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Meg Robichaud28:06 with Meg Robichaud
Don't be afraid of the Internet! Use the internet and social media to improve your design community.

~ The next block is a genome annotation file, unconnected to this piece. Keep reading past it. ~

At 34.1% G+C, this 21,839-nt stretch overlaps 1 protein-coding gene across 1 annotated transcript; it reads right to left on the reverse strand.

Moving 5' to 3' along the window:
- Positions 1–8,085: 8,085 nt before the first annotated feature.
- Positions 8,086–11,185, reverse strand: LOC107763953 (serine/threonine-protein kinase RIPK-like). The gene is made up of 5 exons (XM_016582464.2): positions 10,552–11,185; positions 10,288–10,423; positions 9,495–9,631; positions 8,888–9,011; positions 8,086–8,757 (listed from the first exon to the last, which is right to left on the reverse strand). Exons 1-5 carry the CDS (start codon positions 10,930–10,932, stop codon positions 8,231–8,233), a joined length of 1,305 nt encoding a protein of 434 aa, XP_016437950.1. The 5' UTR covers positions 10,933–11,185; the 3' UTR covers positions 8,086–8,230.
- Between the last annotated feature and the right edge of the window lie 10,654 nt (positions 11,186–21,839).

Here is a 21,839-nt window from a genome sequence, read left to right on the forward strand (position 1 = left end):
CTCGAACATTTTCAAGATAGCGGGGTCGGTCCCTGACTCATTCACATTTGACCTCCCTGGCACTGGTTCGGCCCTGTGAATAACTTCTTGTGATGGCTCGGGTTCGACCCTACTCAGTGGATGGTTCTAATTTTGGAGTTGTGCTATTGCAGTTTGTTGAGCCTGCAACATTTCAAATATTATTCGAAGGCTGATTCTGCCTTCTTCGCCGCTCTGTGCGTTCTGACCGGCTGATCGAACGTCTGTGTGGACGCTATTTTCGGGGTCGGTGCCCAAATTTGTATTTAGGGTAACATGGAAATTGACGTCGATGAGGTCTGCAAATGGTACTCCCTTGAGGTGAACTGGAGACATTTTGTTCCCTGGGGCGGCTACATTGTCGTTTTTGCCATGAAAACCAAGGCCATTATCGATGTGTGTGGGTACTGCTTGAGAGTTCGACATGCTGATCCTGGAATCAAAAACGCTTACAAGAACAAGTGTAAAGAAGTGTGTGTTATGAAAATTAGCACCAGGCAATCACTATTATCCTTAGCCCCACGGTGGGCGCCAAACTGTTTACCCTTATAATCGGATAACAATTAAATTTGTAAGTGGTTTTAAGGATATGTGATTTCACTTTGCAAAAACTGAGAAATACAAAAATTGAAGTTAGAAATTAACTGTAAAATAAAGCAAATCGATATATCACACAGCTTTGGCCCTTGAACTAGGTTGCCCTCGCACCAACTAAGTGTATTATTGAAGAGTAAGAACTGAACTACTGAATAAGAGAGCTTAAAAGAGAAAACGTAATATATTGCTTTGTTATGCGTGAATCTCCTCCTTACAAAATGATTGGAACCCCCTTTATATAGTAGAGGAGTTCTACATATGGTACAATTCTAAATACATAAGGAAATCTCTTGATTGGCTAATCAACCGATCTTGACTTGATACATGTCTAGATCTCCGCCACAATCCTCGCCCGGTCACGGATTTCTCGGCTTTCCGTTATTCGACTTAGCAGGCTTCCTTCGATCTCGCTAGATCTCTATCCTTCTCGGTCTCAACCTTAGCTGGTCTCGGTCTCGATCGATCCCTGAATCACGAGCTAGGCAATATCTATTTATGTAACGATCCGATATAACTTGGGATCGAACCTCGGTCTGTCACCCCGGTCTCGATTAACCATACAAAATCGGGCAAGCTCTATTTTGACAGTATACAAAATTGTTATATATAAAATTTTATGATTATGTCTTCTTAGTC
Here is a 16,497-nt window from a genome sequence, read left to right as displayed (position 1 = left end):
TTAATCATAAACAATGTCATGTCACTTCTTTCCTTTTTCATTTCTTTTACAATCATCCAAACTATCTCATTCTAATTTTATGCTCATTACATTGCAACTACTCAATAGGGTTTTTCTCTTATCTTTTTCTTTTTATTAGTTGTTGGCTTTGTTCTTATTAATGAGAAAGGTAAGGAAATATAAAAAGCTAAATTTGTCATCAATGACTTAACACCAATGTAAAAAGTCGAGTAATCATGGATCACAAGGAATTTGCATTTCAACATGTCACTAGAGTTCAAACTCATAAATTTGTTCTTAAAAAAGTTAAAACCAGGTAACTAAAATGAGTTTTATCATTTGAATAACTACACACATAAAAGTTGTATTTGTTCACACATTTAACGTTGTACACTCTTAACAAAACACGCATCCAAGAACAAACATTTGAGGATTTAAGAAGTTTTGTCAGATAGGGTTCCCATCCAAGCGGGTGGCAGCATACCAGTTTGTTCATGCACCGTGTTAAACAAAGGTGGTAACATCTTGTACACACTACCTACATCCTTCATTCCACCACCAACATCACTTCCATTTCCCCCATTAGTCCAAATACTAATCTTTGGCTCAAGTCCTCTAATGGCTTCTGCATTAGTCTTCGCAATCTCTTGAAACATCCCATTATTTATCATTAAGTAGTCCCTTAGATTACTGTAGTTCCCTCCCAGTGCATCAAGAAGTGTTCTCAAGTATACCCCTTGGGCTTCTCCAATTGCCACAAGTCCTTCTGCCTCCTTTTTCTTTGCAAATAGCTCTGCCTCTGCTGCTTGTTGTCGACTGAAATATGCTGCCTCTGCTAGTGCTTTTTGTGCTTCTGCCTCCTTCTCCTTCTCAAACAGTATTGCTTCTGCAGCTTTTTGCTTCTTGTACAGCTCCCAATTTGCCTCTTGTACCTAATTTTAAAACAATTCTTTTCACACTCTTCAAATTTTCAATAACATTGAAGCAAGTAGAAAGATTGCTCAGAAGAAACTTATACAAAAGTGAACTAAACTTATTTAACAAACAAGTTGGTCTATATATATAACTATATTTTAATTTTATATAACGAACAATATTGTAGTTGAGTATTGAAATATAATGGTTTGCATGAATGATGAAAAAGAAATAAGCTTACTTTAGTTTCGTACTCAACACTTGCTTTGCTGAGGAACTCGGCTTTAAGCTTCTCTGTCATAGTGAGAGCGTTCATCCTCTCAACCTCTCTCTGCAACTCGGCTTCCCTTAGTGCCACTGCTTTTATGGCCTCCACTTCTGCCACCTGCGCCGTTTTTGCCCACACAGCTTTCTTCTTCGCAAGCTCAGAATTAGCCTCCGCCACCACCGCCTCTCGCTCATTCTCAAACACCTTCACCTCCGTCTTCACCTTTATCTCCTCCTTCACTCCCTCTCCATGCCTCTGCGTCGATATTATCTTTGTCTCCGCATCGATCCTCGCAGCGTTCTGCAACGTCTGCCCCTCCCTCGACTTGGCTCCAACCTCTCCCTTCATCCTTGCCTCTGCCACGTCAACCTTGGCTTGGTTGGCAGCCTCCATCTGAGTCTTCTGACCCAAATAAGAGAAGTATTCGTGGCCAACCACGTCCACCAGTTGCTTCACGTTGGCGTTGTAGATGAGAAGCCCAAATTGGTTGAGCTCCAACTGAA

[NOISE] I'm @MegDraws. 0:00 Or, if you want to get more intimate, Meg Robichaud. 0:06 I, I didn't realize that, that was such a, a challenging one so 0:13 I thought I'd go over it really quick. 0:17 It's French. 0:20 It's Acadian. 0:21 Robichaud. 0:22 You don't pronounce the d. 0:23 If you really want to get fancy you can like roll the r. 0:26 But I can't even do that so I can't really pronounce it either. 0:30 >> [LAUGH] >> [LAUGH] Yeah, 0:33 and I have a really good story about a little place called Robichaudville. 0:36 But I'm only like 75% sure it's true. 0:41 So, just ask me later and I'll tell you, but I won't do it on video. 0:45 I'm from Canada, that, that picture was taken like last week. 0:52 We're, [LAUGH] we're getting electricity soon, I'm pretty sure. 0:56 I grew up in, on one coast in New Brunswick. 1:04 In a teeny tiny town called Hampton. 1:08 We like, we just got our first roundabout and it's a pretty big deal. 1:11 We've had a stop light for like five years so we're, we're, we're getting big. 1:16 >> [LAUGH] >> But and now I live in Vancouver. 1:20 I moved out there officially for 1:26 art school to go to the Art Institute of Vancouver. 1:29 But more realistically to go snowboard. 1:32 And I've been there for about six years. 1:37 [LAUGH] I'm, I'm about 90% coffee. 1:41 I, I freelance, right? 1:48 So, I work alone. 1:50 I don't want to work alone, so I work in coffee shops. 1:53 And it turns out, to stay in the coffee shop, they really want you to 1:56 buy the coffee, so you drink the coffee, and here I am, mostly coffee. 2:01 [LAUGH] And I really like sparkly, 2:04 glittery, awesome things. 2:09 I don't really like crafting, 2:13 I like it when the glittery things kinda show up pre-glittered. 2:14 [LAUGH] I don't know, I just thought that kinda captured me as a person. 2:17 And I really love Twitter. 2:26 I'm, I'm not affiliated with Twitter. 2:33 They didn't send me here to say that. 2:35 But and as far as I can tell, they don't like, really know that I exist. 2:39 But I say it all the time, out loud, and completely unsolicited. 2:45 I, I love Twitter. 2:50 And I think what people don't understand about Twitter is that 2:53 it's not really a marketing tool. 2:58 And I mean I know that it is and a lot of people make their careers 3:00 marketing on Twitter and I'm sure they're doing really cool things. 3:03 [LAUGH] but I, I, I think they're wrong. 3:06 [LAUGH] If, if you ask me, Twitter is the Tom's 3:11 restaurant, MaGee's Pub, Central Perk of the internet. 3:16 It's a, it's a place for building real relationships and, and 3:22 sharing your accomplishments and your failures. 3:26 Not only professional but personal as well. 3:30 It's a place for finding common ground, 3:34 through shared experiences and, and shared interests. 3:38 I didn't always think that. 3:45 [LAUGH] When I 3:46 first started working, I was, I was terrified of the internet. 3:51 It's kind of weird, most of the punch lines from my friends are, 3:55 has something to do with how I spend too much time on the internet. 4:00 But it's actually, like, a really new development for me. 4:03 I didn't understand how it worked at all. 4:05 So, this talk's kinda like my discovering the internet and, and community. 4:08 So, if you're, like, one of those people who really understands Snapchat and 4:13 YouTube celebrities, it's, you're prob, you're so far ahead of me, this isn't, 4:16 you're not get anything out of this. 4:20 [LAUGH] but I was terrified. 4:22 I thought that I was gonna be, any opinion that I had I would be stuck with forever. 4:25 We're talking about the internet. 4:31 You don't delete things on the internet. 4:32 You have an opinion, and that yours for life. 4:34 I thought for sure that I was going to just, it was just a matter of time before 4:37 I was caught being wrong by somebody better than me, and that was it. 4:42 I was just going to be the girl who was wrong. 4:46 So, I locked everything down. 4:49 I, I would be represented by my work, and, and you can love it or you can hate it. 4:53 But, you can't, like, really hate it because I, I draw cute animals. 5:00 So, like, at best, you, you can, it can, like, 5:03 not be your favorite drawing of a cat, but you can't even hate it. 5:06 So, I, I was feeling pretty safe. 5:10 I was feeling pretty safe. 5:13 But then I got this Forest invite. 5:17 I don't know if you guys remember Forest. 5:22 It's ZURB now, I think. 5:26 It's kind of like a mini Dribble. 5:27 It was originally built, like, to be more of a feedback process 5:31 version of Dribble but it, it just kind of become a baby one, but 5:36 this is before, I didn't know what Dribble was. 5:41 I'd never heard of that. 5:42 I didn't understand the internet. 5:43 It was a foreign thing to me. 5:44 So, I, I started, you know, 5:47 recognizing screen names and, and following people's work and, and 5:52 realize that other people were following my work too. 5:57 And, and like, my first like felt really good. 6:03 The first time that someone who's not my mom likes something I've made? 6:05 >> [LAUGH] >> That, that feels really good. 6:08 But, but really, what caught me off guard, was the sense of community. 6:13 These people weren't just following my work, they were following me. 6:19 They knew about my hobbies and my interests. 6:23 And I was following them. 6:26 Th, I, I knew things that they liked and what, and what they were doing. 6:28 And, and like, I think, I think they might be proud of me. 6:33 And, and I think I might be proud of them too. 6:39 And, and 6:43 that's when I realized that I not only had the desire, but 6:46 the option to be a designer second, so that I could be a person first. 6:52 And, and it takes a long time to break down those kind of walls and, and 6:59 expose yourself, and I've definitely got a lot of bricks left. 7:05 But I realize that every time I stop holding back parts of myself and 7:12 my personal life, I'm rewarded with a deeper sense of community and 7:18 more real and lasting relationships. 7:23 And I think that comes in two parts. 7:28 I think you need to make space for yourself, 7:30 and decide who you are and who you wanna be. 7:36 And figure out what it means for you to be yourself within a professional community. 7:41 And then, when you find that space, 7:50 it's about helping the people around you make space for themselves as well. 7:52 And it starts with the courage to be imperfect. 8:01 And this is probably the hardest one for 8:04 me and continues to be something that I struggle with. 8:07 I don't know if, how many of you guys have seen my work, but it could, 8:12 it could be described as, as neurotically detailed, and, and maybe, OCD fueled. 8:17 But, but I mean there's, there's no such thing as good enough. 8:25 There's finished, and there's not finished. 8:30 And it's finished when it's perfect. 8:31 And I think I might be in a, maybe in a room of perfectionists as well. 8:34 And I mean it's okay to, 8:40 to hold your work to a high standard and, and not stop til it's perfect. 8:42 But you don't need to be perfect for 24 hours a day. 8:47 [BLANK_AUDIO] 8:51 So [LAUGH] >> [LAUGH] 8:54 >> Yes. 8:57 >> [LAUGH] >> Ugh, so there is, 8:58 there's a face that people make when they see my handwriting. 9:04 >> [LAUGH] >> [LAUGH] 9:12 And it's, it's bad. 9:18 It's like, it's really quite bad. 9:19 It's kinda like my head and my hand just refused to agree on, 9:20 on the right time to take the pen off of the paper. 9:26 [LAUGH] or maybe it's just like 90% of the rest of 9:30 the world, cuz, that, all have chicken scratch because we all type every day. 9:35 But when they see my handwriting, there's a face. 9:42 I'm an illustrator. 9:47 I draw for a living. 9:49 I make pictures, I draw letters. 9:50 Every time I take pen to paper it's supposed to be a work of art. 9:53 I could not handle that face. 9:58 When people looked at my sketchbook, I, I had to have a beautiful sketchbook. 10:03 I started to realize, I was spending an insane amount of time in my sketchbook. 10:11 I was polishing ideas that were already fully formed and, and 10:18 completely ready to be taken to a computer screen hours ago, days ago. 10:23 And, but, here I am, still just sitting in my sketchbook, and like, for who? 10:27 For some asshole who can't control his face when he opens up a book that's none 10:34 of his business to begin with. 10:38 [LAUGH] >> So I, I let it go. 10:40 No more beautiful sketchbook. 10:48 No more sketchbook at all. 10:51 And, and letting go of my Sketchbook made room for 10:54 all kinds of processes that work better for me. 10:59 I, I work faster and more efficiently. 11:03 I, I come up with new solutions that I never would have come to before. 11:06 Now I have about ten tiny notebooks that are all neurotically organized 11:12 under some system that's not even clear to me on most days. 11:17 And I, I have post its, I have post its everywhere, 11:21 I bought this, this great big beautiful cinema display and 11:25 you can never see the screen because it's covered in post its. 11:30 >> [LAUGH] >> But for me, it, it works. 11:34 For me, finding the courage to be imperfect 11:42 didn't start with embracing imperfection, but 11:47 just acknowledging my perfectionism's and, and trying to let it go. 11:50 To, to let go of who I am no, to let go 11:55 of who I thought I should be to make room for who I am. 12:03 And, and for me it was my sketchbook but for you it, it could look different. 12:08 It might be sharing work that's not finished, or, or not polished, 12:15 or try, sharing a new style that, that maybe 12:20 you're not as well known for, or, or, that you don't think will be as well received. 12:26 And, and then keeping that work up when it's not as well received. 12:31 Because, fuck it, you like it. 12:36 [LAUGH] And, and I mean, obviously we're not just talking 12:38 process here when we're talking about being who you are. 12:44 It, it's letting go of the things that you've collected Either in school or 12:49 from watching other people or, or trying to guess how it's done and, 12:56 and saying forget how it's done, figure out how you do it. 13:03 Forget what's being done and, and figure out what you want to do. 13:08 >> [LAUGH] >> [LAUGH] So, 13:13 this is a brief that I got last week. 13:20 >> [LAUGH] >> And it's, I mean, 13:26 it doesn't really quite fit with the kinda standard brief forms 13:30 that you see floating around the internet, it's a little bit off. 13:35 And some people maybe would be a little bit displeased to, 13:41 to receive a brief like that. 13:46 Not me. 13:49 [LAUGH] >> [LAUGH] 13:50 >> If you know me, 13:54 then you know that I think the screaming goat thing is one of the better things 13:55 that ever happened to the internet. 14:00 >> [LAUGH] >> Like, right behind the, 14:02 that one with the baby goats where he goes around and he kicks all the other goats. 14:05 >> [LAUGH] >> [LAUGH] More practically, 14:09 if you know me, then you know that I think polishing 14:13 anything when you can already get the idea 14:19 across is just a complete waste of time >> And 14:23 I, I wish, I wish I was just saying that for drama. 14:28 Oh, I just got this last week. 14:33 But, because I'd love to show you like the whole arc of, 14:35 of the solutions we came up with, and, and how it turns out. 14:38 But I didn't. 14:41 I really, I really did just, just get this so I can't show you. 14:42 But keep, be on the lookout for cats and goats. 14:47 But what I can say with certainty is that I will have so much fun making this. 14:51 And, and the work will be better because I'm having so much fun. 14:59 What I can't say with certainty is that the work would have come to me, 15:07 Meg Robichaud, a girl who loves tiny animals and tiny clothes, 15:12 and probably makes too many jokes about farts and butt pimples. 15:17 [LAUGH] >> [LAUGH] 15:22 >> Not Meg Robichaud, illustrator and 15:26 designer. 15:28 And what I can't say with certainty is that the work will be a successful 15:31 without the space that we left to be ourselves within our interactions. 15:37 But, like, so don't start sending all your clients your favorite cat videos and 15:44 then saying Meg told you to do it. 15:49 But just don't board yourself up in the name of professionalism. 15:51 Finding the version of yourself that strikes a balance 15:58 between your personal life and your presh, professional life 16:01 is just as important as finding the type of design that you can get lost in. 16:04 When you're not so busy trying to suppress who you are, the work is better. 16:11 You, you have more fun. 16:17 You work faster and more efficiently. 16:20 And, and you can communicate better. 16:22 And, and it's just about prioritizing connection. 16:27 Look, look at connection the same way that you look at budget and timeline 16:34 because it's just as likely to predict whether or not you'll produce good work. 16:38 And then, and 16:44 then look at your interactions within the design community in the same way. 16:45 Stop strategizing and deciding who you wanna know based on their follower count. 16:52 Just start with connection, anything that's not a tool set or 16:59 a, a new brush, I wanna know more than what type of designer you are. 17:06 Like, do, do you surf? 17:12 Do you snowboard? 17:14 I, do you, I, I wanna know every single detail about your dog I, 17:15 I would like a presentation about why iceberg lettuce is a waste of time. 17:20 [LAUGH] Just find a common ground that's 17:27 anything but design, and like don't worry 17:33 about getting to discuss techniques or, or your heroes or, or some new resource. 17:38 Like, we're still a bunch of design nerds. 17:43 It's gonna come up. 17:45 But just start somewhere else with, with a sincere 17:48 desire to know the person instead of the latest thing that they made. 17:52 And so, what does that look like? 18:01 It starts with feeling good about the community that we've built 18:05 because what we have is really rare. 18:11 I don't know if you guys have ever had your work ripped off But, but I have. 18:17 And, I didn't have time to be upset because the design community was so 18:22 upset for me. 18:28 I'm pretty sure Tim Reynolds called this guy at, like, the head internet office and 18:30 was, like, stop everything. 18:34 Somebody copied Meg. 18:36 There's probably still a hit out on him. 18:41 >> [LAUGH] >> Everybody reached out to me to let me 18:42 know that they had my back, that they were there for me, welcome to the big leagues. 18:48 Like the day that my work got ripped off was a really good day. 18:53 >> [LAUGH] >> [LAUGH] 18:58 >> And that doesn't happen in every 19:03 industry. 19:05 When you work in design, somebody's got your back. 19:07 You burn one of us, you burn all of us. 19:10 You support one of us, you support all of us. 19:11 People, they don't understand when I try and tell them about my conferences. 19:15 But, I've completely given up trying to explain what a tight fight looks like. 19:20 [LAUGH] 19:24 And, but it takes work, right? 19:30 It's, it came from the people before us actively supporting each other. 19:33 They took the time to teach each other and to know each other. 19:38 They, and they sincerely believed in each other and, and 19:43 looked forward to their next milestones. 19:47 And, I say this a lot in my personal life as well as my professional life, 19:51 taking pride in another persons accomplishments is a privilege. 19:56 That, that proclamation that really good feeling, and 20:02 like smile you can't wipe off your face, that is earned. 20:06 To take pride in a person or our community, 20:12 you need to contribute to its success. 20:15 [BLANK_AUDIO] 20:18 So, encourage everybody. 20:20 And this isn't just for the leaders and the people have been up, 20:24 up on this stage and, and the people here. 20:28 It's it's everybody. 20:31 It's, it doesn't matter if you're a student who's just starting out. 20:33 No matter where you are, there's someone newer than you. 20:37 I found the design community after months of rejection, 20:42 completely ready to give up, throw away. 20:48 I, I was ready to embrace a career 20:51 making really bad sculpy earrings and selling them on Etsy. 20:56 It, it was low. 21:03 [LAUGH] I just, I stumbled into the design 21:03 community completely by accident and 21:08 I was met with wide open arms. 21:13 I, I don't think I'll ever be able to measure the impact 21:17 that those small pieces of encouragement that I 21:23 got on Forest had on my life, it, my life would be so 21:27 dramatically different from what it is right now 21:33 if it wasn't for that and I am so grateful. 21:38 At like, all you have to do is say yes to make someone 21:42 believe that they can or should do something or, 21:47 or don't bother making them believe. 21:52 Just let them know that you think so. 21:56 Or maybe if, if everything goes south, it won't be so bad. 21:59 Or maybe just that they're not like a, a complete and utter idiot. 22:07 [LAUGH] 22:10 And so I wasn't going to include this part 22:16 in my talk But it's just like the exact part that I'm missing. 22:20 So, so I'm going to tell you. 22:24 But like don't forget the parts where I was funny and 22:26 I got Kanye and Seinfeld into my slide deck, so remember that. 22:32 [LAUGH] This, this is, James Golick and he was, 22:38 a very close friend and mentor of mine. 22:46 And he was killed three months ago in, in a car accident in Mexico. 22:52 He was the CTO of normal yours and 23:01 a leader in the tech and Ruby community. 23:06 To be perfectly honest I don't actually really understand what he did. 23:12 He, but from what I've gathered he, he patched Ruby. 23:17 He could debug anything and 23:22 he could scale anything, and people thought it was a big deal. 23:24 I, and I really encourage you to, to look him up, because he was, 23:30 he was pretty incredible but I, 23:35 I've set myself some pretty strict rules about how much I can tell you about him. 23:40 Because telling people how great James Golick was is my favorite and 23:45 most time consuming pastime. 23:49 So and we're all hungry. 23:52 [LAUGH] So I just wanna talk to you 23:53 about what happened in the few days after he was killed. 23:58 For me, he was, 24:02 he was just the guy in my corner, I don't need help with Ruby or computers or 24:07 really much of anything, I just need somebody to give a shit about me. 24:13 And to tell me that I'm being a drama queen and 24:20 an idiot when I say I want to cry on the bus. 24:24 Or and I need somebody to tell me that I can do it 24:26 when I'm invited to speak at Creative South, 24:31 and believe it when they say it. 24:36 And. 24:40 [BLANK_AUDIO] 24:41 The loneliness of, of losing that person knocked the wind out of me. 24:43 [BLANK_AUDIO] 24:50 But, as we, as we started to gather and share our stories, 24:52 we realized that he wasn't just in my corner, he was in everybody's corner. 24:56 For every good friend that I had, he had ten. 25:02 And each one of us with our story about he had changed our lives. 25:06 It, if I say I love Twitter, than he embodied Twitter. 25:12 I swear to God, every single one of his followers had a story. 25:17 They reached out and told us about how he had touched their lives, 25:22 how he taken the time to believe in them, and teach them, and 25:27 know them, and how he had changed their lives for the better. 25:31 It was completely overwhelming to see how 25:38 one person had such an influence on the world. 25:42 And those few days I, I quite literally witnessed how 25:50 encouragement can change the world If you take it one person at a time. 25:56 To encourage someone is to give them permission to be who they are. 26:03 And when we're talking about design, 26:08 that's the difference between imitation and innovation. 26:10 So, I knew, I knew when I made that slide it was really cheesy. 26:17 But like people I, I was trying to put this talk together right and, 26:22 and I'm like, well I don't have any wisdom to share, 26:29 I just draw cute animals [LAUGH]. 26:35 And everyone's like well what are you passionate about? 26:39 Oh, I think, I think it's the cheesiest thing in the world but I think, 26:44 I'm actually really passionate about encouraging people, 26:52 because you never know when it's actually the exact 26:58 thing that they need to hear, so, I'll, 27:04 I'll leave you with this embrace imperfection, 27:09 prioritize connection and, and encourage everybody. 27:14 >> [APPLAUSE] 27:20 >> [LAUGH]. 27:31 And I think I've got some time for some questions. 27:35 Anyone has any? 27:39 Or we could just go for lunch, cuz I'm starved. 27:40 [LAUGH] I don't know. 27:42 Yeah. 27:47 Yeah. Yeah. 27:48 Yeah. 27:48 >> You're awesome, that's it. 27:49 >> Oh. 27:50 Oh, that's so nice. 27:51 Thank you. 27:53 [LAUGH] [APPLAUSE] [NOISE] All right let's eat. 27:54 Yeah. 28:01